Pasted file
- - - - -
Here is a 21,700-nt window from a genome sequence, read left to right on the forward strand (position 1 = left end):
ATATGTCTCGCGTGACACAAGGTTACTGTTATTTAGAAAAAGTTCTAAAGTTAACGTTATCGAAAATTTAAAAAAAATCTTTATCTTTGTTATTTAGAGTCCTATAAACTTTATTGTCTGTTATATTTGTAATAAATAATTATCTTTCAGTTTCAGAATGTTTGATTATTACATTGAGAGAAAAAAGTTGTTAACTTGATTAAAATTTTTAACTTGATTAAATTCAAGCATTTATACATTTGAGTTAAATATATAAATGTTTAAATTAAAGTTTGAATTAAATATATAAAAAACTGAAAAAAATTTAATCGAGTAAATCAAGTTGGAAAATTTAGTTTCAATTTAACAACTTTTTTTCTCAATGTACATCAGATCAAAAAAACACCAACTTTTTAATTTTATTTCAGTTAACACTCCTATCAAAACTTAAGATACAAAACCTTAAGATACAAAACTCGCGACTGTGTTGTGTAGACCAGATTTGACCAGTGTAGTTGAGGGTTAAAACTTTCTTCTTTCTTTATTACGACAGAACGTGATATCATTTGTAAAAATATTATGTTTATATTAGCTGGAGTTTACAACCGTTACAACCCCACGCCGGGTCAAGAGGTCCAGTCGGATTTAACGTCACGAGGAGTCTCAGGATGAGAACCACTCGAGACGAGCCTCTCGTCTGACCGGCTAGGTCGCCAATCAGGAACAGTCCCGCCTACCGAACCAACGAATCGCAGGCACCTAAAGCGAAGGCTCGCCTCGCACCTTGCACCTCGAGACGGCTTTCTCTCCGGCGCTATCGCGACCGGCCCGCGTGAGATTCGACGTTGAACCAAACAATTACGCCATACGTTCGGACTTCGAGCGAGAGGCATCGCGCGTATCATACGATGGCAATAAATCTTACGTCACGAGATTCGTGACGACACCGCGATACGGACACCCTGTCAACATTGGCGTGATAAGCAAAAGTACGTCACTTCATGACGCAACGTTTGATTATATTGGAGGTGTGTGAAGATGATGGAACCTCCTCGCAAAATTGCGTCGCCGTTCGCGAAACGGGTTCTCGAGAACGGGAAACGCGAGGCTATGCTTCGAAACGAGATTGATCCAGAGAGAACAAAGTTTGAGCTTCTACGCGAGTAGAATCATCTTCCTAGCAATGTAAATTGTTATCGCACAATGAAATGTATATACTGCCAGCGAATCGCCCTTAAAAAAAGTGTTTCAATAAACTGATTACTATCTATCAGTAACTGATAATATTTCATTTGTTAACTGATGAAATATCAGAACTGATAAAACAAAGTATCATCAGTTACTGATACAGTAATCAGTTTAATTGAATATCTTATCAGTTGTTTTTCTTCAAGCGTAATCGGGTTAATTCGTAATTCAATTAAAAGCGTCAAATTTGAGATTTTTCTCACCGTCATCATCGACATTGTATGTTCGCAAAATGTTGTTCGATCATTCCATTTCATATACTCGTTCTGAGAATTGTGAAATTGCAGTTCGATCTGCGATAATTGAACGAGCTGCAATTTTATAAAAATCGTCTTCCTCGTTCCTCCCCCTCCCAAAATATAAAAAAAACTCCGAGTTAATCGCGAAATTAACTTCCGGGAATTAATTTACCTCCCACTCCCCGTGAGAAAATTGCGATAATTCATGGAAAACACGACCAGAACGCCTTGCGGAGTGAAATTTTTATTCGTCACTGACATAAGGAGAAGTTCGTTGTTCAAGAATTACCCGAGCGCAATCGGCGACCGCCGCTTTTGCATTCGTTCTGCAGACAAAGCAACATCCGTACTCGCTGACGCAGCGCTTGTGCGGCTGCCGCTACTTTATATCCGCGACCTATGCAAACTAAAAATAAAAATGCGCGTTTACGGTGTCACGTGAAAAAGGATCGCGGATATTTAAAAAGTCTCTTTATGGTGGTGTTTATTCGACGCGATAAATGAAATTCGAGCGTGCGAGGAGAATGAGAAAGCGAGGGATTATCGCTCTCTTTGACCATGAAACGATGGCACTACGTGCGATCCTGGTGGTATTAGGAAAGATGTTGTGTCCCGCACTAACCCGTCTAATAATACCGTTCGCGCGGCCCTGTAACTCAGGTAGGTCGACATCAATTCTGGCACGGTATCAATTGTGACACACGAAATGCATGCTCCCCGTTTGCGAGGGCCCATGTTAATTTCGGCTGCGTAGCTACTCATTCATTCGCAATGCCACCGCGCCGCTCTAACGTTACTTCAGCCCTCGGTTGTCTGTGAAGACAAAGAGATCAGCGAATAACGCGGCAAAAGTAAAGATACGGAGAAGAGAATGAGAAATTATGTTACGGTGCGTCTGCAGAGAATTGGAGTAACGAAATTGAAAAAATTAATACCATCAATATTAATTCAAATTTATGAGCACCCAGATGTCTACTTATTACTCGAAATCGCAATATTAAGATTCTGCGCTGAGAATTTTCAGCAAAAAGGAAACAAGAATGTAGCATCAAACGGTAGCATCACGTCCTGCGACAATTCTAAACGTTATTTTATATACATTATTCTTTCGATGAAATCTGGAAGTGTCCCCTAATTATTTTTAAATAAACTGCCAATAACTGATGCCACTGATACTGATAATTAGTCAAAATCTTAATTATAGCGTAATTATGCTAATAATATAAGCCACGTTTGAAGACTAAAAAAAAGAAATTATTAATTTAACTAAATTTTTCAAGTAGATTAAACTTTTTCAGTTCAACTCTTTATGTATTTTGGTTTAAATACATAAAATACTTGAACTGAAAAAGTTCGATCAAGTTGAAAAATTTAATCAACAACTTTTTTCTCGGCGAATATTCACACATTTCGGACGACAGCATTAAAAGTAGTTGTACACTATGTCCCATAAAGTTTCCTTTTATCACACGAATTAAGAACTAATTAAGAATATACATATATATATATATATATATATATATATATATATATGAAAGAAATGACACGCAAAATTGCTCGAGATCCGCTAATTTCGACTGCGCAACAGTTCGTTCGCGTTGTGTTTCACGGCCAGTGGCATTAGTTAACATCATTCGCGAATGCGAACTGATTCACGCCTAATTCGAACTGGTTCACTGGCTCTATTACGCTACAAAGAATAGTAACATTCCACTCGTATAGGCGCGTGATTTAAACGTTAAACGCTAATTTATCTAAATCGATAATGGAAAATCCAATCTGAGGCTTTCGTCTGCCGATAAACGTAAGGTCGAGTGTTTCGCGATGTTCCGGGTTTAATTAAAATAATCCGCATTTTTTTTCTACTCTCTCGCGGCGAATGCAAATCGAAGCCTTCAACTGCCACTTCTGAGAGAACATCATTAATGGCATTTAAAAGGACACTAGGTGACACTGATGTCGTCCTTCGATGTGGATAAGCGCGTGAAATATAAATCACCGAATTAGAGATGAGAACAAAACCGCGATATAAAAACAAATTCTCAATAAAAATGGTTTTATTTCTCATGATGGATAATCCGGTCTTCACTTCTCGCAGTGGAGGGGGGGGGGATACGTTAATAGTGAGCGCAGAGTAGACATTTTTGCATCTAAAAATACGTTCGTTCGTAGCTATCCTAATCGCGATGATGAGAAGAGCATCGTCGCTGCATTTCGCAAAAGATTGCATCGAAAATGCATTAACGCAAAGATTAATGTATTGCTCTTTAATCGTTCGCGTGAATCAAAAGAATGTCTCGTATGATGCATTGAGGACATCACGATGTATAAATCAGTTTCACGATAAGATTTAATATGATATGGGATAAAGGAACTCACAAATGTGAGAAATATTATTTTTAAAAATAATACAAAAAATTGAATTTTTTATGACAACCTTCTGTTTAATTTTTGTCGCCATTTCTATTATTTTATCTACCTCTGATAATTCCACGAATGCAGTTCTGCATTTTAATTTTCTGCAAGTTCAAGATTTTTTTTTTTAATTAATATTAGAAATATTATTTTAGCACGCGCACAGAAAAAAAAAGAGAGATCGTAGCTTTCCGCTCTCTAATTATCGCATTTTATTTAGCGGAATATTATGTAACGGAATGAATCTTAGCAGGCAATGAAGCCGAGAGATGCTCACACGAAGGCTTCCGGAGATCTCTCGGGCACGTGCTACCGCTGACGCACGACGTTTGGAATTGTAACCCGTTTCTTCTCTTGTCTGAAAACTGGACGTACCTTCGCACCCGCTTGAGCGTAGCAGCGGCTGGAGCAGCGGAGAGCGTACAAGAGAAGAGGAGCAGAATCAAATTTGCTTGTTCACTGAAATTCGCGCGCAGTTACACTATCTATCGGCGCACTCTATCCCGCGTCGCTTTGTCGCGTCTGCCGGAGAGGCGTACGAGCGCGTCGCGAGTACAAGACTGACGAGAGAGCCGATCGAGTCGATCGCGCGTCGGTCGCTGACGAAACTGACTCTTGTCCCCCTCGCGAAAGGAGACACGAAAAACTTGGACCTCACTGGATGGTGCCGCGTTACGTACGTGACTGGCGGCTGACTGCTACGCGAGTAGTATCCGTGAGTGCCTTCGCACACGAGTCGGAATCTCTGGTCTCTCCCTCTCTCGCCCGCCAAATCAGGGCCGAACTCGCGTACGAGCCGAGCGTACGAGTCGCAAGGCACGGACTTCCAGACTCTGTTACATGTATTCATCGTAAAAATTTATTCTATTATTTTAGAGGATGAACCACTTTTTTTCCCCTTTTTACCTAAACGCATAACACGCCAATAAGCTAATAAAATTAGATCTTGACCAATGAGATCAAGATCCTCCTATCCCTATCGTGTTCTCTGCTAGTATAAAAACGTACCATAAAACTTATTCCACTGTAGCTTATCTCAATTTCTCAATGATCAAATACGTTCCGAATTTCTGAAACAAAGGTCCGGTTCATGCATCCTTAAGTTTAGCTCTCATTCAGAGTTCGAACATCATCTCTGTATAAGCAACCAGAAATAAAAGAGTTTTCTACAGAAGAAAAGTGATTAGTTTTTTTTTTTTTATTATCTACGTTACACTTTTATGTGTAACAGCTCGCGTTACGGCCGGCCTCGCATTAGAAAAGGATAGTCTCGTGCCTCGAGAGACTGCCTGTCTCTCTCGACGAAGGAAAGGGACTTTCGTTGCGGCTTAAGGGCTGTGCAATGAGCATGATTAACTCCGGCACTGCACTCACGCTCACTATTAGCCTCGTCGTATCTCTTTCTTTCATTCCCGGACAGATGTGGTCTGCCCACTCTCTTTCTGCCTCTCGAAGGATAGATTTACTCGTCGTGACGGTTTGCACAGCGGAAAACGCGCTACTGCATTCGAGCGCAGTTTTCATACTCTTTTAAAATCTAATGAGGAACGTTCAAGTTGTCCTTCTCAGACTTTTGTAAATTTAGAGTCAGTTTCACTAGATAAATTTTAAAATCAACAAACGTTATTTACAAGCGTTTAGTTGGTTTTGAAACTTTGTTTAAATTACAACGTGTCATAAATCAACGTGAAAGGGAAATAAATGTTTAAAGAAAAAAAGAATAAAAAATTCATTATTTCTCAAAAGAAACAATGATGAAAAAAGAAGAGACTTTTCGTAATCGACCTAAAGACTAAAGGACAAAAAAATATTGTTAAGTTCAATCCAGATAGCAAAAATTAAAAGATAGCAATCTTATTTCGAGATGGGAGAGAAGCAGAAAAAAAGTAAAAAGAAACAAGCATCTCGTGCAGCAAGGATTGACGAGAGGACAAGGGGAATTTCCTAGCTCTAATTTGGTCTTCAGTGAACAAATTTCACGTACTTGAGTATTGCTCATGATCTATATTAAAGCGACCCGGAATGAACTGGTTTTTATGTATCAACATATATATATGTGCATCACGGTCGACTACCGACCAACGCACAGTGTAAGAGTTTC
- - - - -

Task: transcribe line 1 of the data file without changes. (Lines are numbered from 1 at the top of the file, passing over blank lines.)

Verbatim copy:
Here is a 21,700-nt window from a genome sequence, read left to right on the forward strand (position 1 = left end):